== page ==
Pastor Darell L. Harrington describes himself as “just a boy from Jackson, Miss., that nobody knows here in Memphis.”
“I came up here to Memphis because I was running from a call to preach,” said Rev. Harrington, pastor of New Sardis Baptist Church in southeast Shelby County. “I left Jackson trying to escape God’s purpose for my life. But after a while, it got to be too much for me.
“ I believe that had I continued down that road, my life would have been cut short. I started seeing myself in a fatal car accident. I was tormented with the images. And then, one day I witnessed a crash where I saw a lady fly out of her car and land on her neck and back. She perished in that accident.
“The very next day, I ran to Pastor (L. LaSimba M.) Gray (Jr.) for comfort and assurance. I was tired of running, and I finally acknowledged my call to preach. That was back in 2007, and my life has never been the same since that day.”
Harrington had relocated to Memphis to start training in the regional managers program with Wells Fargo.
“I moved into the community near the church. One day when I brought my children to a nearby park to play, I met Dr. Gray, and he invited us to church. We loved it, and we made it our church home.”
After acknowledging his “call” to preach, Harrington shadowed Gray, now pastor emeritus of New Sardis, who had a history of involving the church in social activism.
“Here was this towering figure of a pastor who had done all these things, and then you have me,” Harrington said. “I just walked in his shadow four or five years. Whatever he needed me to do, I would do. … It was my training in learning to serve and work with humility.”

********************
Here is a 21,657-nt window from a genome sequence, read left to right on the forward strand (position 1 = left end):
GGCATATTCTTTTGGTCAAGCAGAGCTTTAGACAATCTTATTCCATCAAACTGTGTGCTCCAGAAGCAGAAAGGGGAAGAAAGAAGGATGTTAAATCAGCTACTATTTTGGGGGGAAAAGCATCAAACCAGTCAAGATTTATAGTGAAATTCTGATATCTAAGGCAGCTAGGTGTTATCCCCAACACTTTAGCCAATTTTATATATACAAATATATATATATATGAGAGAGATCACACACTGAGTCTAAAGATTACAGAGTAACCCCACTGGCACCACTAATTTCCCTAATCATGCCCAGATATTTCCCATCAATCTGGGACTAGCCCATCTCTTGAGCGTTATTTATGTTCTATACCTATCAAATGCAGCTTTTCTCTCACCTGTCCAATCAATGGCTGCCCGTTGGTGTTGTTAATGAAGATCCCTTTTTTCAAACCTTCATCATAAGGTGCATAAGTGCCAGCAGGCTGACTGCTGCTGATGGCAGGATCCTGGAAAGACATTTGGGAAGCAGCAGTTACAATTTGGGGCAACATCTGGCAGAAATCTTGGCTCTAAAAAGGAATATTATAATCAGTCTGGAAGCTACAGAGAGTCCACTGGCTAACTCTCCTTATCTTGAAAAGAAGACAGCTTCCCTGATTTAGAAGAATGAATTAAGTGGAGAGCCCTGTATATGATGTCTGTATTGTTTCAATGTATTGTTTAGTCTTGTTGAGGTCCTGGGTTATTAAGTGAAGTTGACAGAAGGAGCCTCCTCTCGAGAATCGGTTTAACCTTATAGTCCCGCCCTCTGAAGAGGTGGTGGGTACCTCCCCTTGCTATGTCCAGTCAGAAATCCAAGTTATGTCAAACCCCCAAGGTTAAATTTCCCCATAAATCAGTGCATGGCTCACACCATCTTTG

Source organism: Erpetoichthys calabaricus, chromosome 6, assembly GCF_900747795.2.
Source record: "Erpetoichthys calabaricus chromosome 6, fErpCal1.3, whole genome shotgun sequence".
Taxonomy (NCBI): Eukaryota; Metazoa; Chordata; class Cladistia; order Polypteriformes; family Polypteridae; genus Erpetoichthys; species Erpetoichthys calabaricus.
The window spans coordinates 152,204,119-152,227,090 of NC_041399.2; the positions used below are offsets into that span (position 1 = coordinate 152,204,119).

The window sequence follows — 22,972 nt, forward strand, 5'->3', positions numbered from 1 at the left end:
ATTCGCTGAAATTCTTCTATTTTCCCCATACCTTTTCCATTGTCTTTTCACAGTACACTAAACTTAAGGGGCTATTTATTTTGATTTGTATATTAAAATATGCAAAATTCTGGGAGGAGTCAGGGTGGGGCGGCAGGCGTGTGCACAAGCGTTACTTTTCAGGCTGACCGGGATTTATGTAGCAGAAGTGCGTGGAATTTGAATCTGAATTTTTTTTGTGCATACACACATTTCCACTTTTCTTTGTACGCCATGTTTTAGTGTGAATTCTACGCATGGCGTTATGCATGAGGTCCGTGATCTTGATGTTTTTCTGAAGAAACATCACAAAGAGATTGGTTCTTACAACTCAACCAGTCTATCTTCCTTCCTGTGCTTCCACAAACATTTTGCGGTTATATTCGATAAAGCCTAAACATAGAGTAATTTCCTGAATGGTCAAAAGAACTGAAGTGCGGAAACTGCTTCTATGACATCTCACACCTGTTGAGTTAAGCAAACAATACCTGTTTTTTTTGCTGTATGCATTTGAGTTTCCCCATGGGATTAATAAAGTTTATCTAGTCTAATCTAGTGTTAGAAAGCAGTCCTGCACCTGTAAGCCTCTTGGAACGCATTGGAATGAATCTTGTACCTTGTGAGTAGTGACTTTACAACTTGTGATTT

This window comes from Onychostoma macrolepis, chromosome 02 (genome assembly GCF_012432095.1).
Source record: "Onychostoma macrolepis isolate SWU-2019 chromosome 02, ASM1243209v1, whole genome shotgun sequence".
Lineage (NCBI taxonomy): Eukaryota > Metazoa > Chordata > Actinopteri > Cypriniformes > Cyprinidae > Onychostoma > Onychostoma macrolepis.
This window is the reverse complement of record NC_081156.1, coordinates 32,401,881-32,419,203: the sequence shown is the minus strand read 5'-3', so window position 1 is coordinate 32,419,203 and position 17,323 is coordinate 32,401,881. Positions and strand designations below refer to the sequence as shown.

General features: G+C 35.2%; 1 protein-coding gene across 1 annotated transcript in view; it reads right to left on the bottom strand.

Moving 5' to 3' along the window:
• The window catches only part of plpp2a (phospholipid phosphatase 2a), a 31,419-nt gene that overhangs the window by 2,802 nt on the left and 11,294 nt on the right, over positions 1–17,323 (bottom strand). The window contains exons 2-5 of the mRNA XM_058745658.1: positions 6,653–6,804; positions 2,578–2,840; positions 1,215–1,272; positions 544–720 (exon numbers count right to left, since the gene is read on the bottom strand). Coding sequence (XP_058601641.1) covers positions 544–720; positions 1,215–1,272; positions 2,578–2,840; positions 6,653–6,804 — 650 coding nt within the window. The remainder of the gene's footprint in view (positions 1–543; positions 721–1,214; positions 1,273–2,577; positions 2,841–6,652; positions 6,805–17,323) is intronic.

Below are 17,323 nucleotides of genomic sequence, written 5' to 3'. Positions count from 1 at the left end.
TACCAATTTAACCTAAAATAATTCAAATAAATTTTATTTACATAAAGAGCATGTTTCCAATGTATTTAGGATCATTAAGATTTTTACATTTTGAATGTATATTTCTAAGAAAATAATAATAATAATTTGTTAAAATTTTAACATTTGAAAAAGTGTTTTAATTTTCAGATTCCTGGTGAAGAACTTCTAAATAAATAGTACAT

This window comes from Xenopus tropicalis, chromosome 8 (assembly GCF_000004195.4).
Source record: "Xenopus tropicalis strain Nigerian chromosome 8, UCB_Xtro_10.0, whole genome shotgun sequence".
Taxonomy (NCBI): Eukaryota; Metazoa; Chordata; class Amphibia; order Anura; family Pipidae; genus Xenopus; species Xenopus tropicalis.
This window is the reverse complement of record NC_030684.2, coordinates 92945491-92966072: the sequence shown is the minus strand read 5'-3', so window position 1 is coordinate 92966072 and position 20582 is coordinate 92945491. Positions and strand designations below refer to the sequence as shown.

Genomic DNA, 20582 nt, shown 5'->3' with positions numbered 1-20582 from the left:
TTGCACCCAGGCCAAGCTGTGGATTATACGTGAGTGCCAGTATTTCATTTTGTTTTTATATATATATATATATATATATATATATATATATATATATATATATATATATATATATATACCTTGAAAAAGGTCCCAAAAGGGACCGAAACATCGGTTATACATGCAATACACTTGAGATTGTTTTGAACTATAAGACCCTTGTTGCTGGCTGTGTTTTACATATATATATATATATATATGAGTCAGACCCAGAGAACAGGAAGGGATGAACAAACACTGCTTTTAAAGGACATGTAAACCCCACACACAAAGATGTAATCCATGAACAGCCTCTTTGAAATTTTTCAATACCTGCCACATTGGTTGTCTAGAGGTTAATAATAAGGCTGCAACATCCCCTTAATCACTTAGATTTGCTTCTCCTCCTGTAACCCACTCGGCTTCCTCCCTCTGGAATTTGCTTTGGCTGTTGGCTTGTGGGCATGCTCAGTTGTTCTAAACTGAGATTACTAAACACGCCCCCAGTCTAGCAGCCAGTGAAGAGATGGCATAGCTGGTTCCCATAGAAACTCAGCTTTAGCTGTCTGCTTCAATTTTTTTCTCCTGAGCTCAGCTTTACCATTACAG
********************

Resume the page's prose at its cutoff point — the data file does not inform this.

Harrington was educated in the Jackson, Miss., public school system and graduated in 1999 from Stillman College with a bachelor’s degree in Business Administration. He was first employed as a loan office and branch manager at Wells Fargo Financial.
Later, he joined Hope Credit Union, serving as a regional program officer assigned to strengthen the institution’s relationship and service to members of underserved communities.
“I was receiving a salary, and commission on my work,” he said. “So we were doing pretty good. The Lord was blessing me to make a wonderful living for my family.
“And then, it was 2012 when Dr. Gray appointed me as youth pastor. Because our pastor is a civil rights activist, it was important for our youth and young people to know our history and understand our heritage, the places where we came from.
“So, we took them to sites in Mississippi and Alabama – the Pettus Bridge, where Bloody Sunday occurred. We called these trips Freedom’s Journey. Our children must know their history so they can understand and appreciate how far God has brought us.”
Gray said, “I told the church back in 2007 that the Holy Spirit had shown me my successor, and that there would be no need to do a search. I didn’t give a name at that time, but over the years, I have received confirmations about God’s choice for pastor when the time came for me to step down.”
Harrington said he grows in his own personal journey as a Christian and as a minister. He finds that his connection with young people as a mentor and guide is effective and genuine. He sees the “fruit of his labor” as New Sardis’ youth grow physically and spiritually.
“And then, things got real funny,” Harrington said. “Dr. Gray called me into his office one day and said, ‘Well, Pastor Harrington, the Lord has released me.’ And I said, ‘Released you from what?’ And that’s when I found out I was to be pastor in his place.
“ I went home and told my wife I was going into full-time ministry. And she was looking at me sideways. But I told her that if God is taking us in this direction, that’s what it’s going to be. He will take care of us. And from that time, the Lord has been faithful in providing for our family. We are grateful.”
Pastor Harrington presently studies at Memphis Theological Seminary.
“I understand that my life’s mission is to help improve humankind through the love of Christ, and as God helps me, that is what I will do.”